March 13, 2016

Beyond the Pencil: Expanding Student's Writing Tools

Let students use other writing tools than just pencils
Do your students use pencils for ALL of their class work? I'm here to tell you to a few benefits of letting students use more than just a pencil and how it can change your student's writing for the better.

What are the Benefits of other Writing Tools?
No Erasing: By allowing students to only write with pencils, (typically with an eraser) students know there is always an option of erasing when they make a mistake. I notice some students become more concerned about the perfection of their work and not just the free flow of ideas in their writing. I've noticed that students write more when they sit and "just write" instead of worrying what the writing looks like. I know, I know, you may say that students need to worry about punctuation, spelling, transitional words, etc. Yes, there is a time and place for that, but there is also a time where students should be able to just write freely. 

Catching Mistakes: More importantly, when students don't have the opportunity to erase, I get to see where they make their mistakes, what work they completed that day, and what they may need to work on. I can then do a mini-lesson for a small group or the entire class if I keep seeing similar mistakes or concepts that they didn't seem to get. I don't always see that if they bring me work that they've already edited quite a bit. 

No Pencil Sharpeners: Need I say more? :) Seriously though, you won't have to hear the pencil sharpener or mess with sharpening pencils every morning before class. No more tiny pencils getting stuck in your pencil sharpeners or double sided pencils. No more emptying shavings.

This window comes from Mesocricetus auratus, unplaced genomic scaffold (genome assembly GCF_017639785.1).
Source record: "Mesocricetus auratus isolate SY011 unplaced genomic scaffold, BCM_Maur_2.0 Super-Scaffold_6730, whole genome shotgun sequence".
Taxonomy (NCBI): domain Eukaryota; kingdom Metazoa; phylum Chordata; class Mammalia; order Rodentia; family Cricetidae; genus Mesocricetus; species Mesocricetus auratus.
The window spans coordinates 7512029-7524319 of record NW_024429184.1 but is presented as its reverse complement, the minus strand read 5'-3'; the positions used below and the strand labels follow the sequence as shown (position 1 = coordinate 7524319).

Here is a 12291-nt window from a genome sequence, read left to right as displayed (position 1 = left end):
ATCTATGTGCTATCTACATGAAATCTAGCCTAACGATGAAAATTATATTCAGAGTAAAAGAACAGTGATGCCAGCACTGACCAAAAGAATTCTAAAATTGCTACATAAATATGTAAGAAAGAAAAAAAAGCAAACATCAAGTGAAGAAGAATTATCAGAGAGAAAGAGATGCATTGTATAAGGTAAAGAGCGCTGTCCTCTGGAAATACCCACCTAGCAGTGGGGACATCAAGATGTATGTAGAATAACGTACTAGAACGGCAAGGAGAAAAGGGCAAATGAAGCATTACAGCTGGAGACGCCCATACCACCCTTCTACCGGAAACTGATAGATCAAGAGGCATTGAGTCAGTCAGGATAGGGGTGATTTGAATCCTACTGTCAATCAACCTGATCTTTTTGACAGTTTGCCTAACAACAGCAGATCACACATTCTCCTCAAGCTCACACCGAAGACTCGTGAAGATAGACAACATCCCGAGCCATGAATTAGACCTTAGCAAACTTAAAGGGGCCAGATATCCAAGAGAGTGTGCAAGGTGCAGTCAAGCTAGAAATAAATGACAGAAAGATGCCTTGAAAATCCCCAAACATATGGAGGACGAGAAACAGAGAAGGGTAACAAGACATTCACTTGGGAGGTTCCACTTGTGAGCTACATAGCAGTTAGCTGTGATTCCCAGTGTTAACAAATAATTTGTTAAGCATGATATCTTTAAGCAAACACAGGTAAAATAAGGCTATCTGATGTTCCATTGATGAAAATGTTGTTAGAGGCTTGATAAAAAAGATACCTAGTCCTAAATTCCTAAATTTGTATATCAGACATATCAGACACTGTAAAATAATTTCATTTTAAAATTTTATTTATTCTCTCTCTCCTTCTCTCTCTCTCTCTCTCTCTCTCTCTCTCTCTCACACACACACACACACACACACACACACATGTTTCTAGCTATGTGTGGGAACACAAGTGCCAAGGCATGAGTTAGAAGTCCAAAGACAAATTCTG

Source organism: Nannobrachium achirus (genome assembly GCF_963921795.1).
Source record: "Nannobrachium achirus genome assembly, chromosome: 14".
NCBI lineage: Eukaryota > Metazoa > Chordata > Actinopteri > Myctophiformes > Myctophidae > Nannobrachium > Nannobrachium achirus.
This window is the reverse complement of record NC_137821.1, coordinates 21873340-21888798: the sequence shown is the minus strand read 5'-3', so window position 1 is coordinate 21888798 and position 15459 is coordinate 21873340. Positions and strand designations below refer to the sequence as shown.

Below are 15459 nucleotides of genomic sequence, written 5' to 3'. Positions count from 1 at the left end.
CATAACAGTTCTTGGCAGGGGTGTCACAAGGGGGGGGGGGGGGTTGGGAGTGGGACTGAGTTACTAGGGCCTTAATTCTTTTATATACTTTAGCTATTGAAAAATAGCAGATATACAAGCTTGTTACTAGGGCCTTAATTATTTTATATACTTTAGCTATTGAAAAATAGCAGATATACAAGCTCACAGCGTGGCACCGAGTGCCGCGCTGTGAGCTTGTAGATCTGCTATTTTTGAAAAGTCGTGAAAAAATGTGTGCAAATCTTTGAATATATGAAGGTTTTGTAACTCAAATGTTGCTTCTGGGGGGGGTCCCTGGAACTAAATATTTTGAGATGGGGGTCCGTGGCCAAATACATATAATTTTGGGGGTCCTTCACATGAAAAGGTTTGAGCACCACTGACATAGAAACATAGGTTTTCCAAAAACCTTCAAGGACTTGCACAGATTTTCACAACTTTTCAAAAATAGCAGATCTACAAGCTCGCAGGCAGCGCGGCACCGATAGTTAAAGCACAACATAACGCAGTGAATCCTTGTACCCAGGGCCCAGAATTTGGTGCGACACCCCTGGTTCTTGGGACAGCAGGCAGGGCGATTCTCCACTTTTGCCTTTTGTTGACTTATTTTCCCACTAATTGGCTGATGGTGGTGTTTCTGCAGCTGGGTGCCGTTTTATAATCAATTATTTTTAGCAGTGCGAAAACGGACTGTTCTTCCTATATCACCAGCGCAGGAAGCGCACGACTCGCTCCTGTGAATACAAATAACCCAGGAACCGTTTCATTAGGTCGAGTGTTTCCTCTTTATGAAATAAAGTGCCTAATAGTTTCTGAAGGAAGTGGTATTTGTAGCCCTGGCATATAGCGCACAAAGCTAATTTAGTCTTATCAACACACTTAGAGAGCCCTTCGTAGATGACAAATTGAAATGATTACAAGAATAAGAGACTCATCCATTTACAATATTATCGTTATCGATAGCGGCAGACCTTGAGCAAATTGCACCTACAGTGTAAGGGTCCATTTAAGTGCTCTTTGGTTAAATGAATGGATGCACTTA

Less Arguing: Even if we provide students with the same brand of pencils, they always find something to argue about. They want the taller pencil, the biggest eraser, the pointiest pencil, etc. When students are giving a lot of options to write with, there is less arguing. There is always something fun to write with! 

Variety: When was the last time you grabbed a pencil to write with? I can say I hardly ever use a pencil, why?, because they are BORING! I grab an ink pen, marker, flair pen, etc. I like to write with something colorful and smoother. So do our students! 
Other Options for Writing Tools:
-markers (fat & skinny)
-colored pencils
-pencils without erasers

Colored pencils are great because they write like a pencil, but are a bit more fun to write with. Students get the feel of a normal pencil, but they will take their time since they won't be able to erase. 
Practice money skills with this Monster Money bundle.
Writing with crayons can help their fine motor skills and also teach students control. Since crayons write a bit "fatter", they'll have to be more aware of their writing space.
Students practice writing letters based on what they roll. Add crayons to help their fine motor skills.
Skinny markers are probably my favorite to let students use. They glide on the paper, are consistent, write small and exact like a pencil, yet add a fun pop of color!
This editable sight word writing makes practicing sight words more fun. Skinny markers are a great way to let students use something else to write with that mimics a pencil, but add a pop of color!
Students don't have to worry about sharpening a pencil, having an eraser, or it being too tiny to write with. They last a long time too!
You'll be surprised how many students will pick pens to write with. I think they feel like a grown-up using a pen.
Easter graphing and tracking sheet.
Pens have the same benefits as skinny markers and are another great option.
Remember, that this doesn't have to be a switch for your entire day if you don't want to. You may find a time when you still need students to write with pencils. I'm just saying to give it a shot and see if you see some positive results! Giving students some freedom and choice and be good!

If you are looking for more writing tips, you can read about my new post: Do you Want Your Students to Love Writing?

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